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Mrs. Rebecca Akufo-Addo, First lady of the Republic today called on the corporate community to assist Ghanaian artists to grow and maximize their inherent potential.
Herself a great enthusiast of diverse works of art, Mrs. Akufo-Addo believes this “will promote interest in arts, boost the morale of artists and contribute to the BUY GHANA campaign.”
She made this call at the official opening of the Melcom Art Gallery where she graced the occasion as the Special Guest of Honour.
Demonstrating that “art is the expression of human creative skill and imagination,” the First Lady explained that “from masters like Michaelango, Leonardo da Vinci, Picasso, Rembrandt to our own Amon Kotei, Ablade Glover, Betty Acquah, Kate Badoe, Victor Butler, Atta Kwami, Larry Otoo, El Anatsui, artists have given us a window of our world that is both pleasurable and intriguing.”
She deftly explained how art has identified people and groups and ways through which many artworks have given rise to intellectual, cultural and identity debates.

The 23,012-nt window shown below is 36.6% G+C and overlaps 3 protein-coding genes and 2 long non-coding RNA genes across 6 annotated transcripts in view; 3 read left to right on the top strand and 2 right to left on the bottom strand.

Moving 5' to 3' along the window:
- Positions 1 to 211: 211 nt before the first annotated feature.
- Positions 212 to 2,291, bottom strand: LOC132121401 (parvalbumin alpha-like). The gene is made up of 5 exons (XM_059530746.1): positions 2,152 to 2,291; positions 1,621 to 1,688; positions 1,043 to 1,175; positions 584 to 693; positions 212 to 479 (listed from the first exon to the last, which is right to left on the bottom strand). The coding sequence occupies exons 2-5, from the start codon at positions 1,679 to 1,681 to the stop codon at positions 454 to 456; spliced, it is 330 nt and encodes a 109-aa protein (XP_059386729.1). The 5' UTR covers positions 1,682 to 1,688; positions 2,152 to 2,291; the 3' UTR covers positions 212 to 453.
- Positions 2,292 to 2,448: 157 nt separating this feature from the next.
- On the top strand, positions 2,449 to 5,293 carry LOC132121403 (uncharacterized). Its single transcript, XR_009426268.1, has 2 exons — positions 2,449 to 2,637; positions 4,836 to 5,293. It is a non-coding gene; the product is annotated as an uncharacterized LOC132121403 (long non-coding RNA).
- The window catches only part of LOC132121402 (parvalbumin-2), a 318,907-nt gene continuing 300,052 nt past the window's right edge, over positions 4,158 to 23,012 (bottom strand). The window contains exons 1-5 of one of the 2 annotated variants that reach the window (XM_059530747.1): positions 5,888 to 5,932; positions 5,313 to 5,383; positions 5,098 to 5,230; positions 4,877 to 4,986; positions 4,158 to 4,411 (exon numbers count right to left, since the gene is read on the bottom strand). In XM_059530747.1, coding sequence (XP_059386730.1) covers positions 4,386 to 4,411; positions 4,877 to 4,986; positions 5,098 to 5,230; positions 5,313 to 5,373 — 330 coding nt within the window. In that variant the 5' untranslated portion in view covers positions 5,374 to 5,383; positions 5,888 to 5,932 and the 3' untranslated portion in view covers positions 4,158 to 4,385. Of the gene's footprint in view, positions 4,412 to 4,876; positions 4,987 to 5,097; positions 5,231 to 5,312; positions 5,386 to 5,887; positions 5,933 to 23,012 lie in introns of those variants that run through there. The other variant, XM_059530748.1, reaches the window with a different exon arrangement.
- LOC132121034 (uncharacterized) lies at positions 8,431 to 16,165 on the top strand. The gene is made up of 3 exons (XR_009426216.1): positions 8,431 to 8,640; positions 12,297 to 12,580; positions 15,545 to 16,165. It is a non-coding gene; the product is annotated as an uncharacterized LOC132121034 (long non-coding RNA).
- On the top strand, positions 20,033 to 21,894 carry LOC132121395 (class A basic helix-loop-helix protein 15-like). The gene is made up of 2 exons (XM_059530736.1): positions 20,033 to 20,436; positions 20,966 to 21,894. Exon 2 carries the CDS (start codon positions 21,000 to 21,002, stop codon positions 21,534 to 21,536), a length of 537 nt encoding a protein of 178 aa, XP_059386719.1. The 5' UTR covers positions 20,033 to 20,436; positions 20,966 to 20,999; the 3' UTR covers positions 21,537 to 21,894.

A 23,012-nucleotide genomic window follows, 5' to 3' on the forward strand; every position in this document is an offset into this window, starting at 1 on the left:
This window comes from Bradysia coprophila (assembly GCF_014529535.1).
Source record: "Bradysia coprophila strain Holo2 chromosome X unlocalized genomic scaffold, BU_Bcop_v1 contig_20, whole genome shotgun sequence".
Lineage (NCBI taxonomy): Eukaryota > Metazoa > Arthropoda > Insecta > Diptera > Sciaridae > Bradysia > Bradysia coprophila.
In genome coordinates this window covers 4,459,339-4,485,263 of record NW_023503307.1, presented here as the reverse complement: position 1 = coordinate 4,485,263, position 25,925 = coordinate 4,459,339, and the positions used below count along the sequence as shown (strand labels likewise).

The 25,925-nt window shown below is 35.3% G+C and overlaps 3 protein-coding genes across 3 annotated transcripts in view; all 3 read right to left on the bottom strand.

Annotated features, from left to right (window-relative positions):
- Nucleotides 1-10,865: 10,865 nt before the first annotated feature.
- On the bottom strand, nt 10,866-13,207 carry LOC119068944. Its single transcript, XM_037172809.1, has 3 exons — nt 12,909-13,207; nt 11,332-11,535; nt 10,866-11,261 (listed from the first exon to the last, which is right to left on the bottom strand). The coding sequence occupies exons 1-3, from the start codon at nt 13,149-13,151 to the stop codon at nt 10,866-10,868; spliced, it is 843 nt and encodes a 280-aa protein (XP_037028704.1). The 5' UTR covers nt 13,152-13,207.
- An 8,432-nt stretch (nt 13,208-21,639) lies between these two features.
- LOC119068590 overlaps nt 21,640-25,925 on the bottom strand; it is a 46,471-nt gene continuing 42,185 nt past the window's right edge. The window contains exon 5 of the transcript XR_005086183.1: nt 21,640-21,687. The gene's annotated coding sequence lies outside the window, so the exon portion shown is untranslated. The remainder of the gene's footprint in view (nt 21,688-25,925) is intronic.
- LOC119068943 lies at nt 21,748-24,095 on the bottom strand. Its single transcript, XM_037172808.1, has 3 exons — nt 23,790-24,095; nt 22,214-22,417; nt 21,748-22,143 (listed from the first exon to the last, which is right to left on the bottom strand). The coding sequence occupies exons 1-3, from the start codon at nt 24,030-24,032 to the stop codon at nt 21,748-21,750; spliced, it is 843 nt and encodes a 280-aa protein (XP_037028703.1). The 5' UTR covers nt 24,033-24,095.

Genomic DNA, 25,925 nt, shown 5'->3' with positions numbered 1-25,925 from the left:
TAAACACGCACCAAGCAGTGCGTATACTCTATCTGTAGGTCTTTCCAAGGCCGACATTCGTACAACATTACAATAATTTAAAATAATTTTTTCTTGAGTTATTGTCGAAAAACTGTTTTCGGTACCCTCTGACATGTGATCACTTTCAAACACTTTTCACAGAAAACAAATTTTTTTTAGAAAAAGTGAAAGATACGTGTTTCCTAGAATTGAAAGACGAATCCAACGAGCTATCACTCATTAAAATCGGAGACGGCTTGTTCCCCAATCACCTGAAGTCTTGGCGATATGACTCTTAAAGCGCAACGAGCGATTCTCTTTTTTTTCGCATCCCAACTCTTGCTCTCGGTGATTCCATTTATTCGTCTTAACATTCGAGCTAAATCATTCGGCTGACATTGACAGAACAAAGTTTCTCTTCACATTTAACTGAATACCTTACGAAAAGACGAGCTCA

“It is no wonder that civilization is closely tied with the arts.” She stressed.
Continuing, she said because art connects to us at a very personal level, a good piece of artwork can give pleasure to many who truly appreciate art and produce a narrative that tells us about times past, about civilizations and about the artist.
More importantly, she touched on the economic value of arts, and bemoaned why, it is lacking in rewards in our part of the world.
“We all recall that Leonardo da Vinci’s Salvator Mundi or Saviour of the World in English, was bought for 450million dollars in New York, in November 2017, shattering the record for the most expensive artwork ever sold.” She indicated.
With an obvious exhibition of adept knowledge on the issues relating to the arts, she explained that the reference above should inform us that art is not remote to the bread and butter issues confronting us, and that, the study, funding and creation of artworks should be accorded a lot more attention.
To this end, she commended the effort of Melcom, in “giving artists a platform to display their work at no cost” and called on the corporate entities to assist in a similar regard.
She praised the artists whose works were on exhibition for maintaining originality and urged them to impart the knowledge to the youth.